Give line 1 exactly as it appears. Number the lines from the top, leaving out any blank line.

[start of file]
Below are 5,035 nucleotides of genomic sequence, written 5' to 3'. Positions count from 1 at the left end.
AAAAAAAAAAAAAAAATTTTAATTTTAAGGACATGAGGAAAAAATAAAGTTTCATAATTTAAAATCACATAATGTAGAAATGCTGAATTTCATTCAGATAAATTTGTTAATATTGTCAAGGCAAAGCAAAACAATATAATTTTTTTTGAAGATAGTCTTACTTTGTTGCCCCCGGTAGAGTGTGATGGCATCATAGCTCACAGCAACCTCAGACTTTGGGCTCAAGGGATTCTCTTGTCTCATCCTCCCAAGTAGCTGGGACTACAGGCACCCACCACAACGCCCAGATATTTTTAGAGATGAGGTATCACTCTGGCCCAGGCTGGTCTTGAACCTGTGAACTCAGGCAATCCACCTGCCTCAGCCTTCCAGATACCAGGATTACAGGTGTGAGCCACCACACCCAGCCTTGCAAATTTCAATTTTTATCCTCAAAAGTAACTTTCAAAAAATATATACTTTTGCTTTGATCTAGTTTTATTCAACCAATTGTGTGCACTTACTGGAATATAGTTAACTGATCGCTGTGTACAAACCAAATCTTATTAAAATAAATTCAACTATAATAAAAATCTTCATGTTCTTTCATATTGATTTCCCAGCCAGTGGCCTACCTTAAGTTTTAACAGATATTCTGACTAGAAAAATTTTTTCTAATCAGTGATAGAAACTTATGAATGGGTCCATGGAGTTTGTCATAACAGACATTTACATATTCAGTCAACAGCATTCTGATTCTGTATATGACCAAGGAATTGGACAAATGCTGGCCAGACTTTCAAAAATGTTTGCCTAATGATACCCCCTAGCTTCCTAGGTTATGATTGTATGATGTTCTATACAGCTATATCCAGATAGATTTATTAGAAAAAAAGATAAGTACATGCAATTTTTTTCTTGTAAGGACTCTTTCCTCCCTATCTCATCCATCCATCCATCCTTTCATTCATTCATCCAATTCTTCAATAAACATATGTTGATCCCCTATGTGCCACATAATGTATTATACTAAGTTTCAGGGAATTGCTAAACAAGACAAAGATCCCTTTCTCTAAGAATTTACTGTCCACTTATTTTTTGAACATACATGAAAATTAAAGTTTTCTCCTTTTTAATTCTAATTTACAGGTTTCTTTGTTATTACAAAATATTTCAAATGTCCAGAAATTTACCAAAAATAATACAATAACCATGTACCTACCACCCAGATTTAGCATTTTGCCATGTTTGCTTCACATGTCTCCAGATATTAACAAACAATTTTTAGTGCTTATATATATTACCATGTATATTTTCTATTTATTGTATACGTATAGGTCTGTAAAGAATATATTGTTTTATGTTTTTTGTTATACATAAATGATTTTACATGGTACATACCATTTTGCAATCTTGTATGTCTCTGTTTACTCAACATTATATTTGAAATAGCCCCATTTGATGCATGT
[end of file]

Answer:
Below are 5,035 nucleotides of genomic sequence, written 5' to 3'. Positions count from 1 at the left end.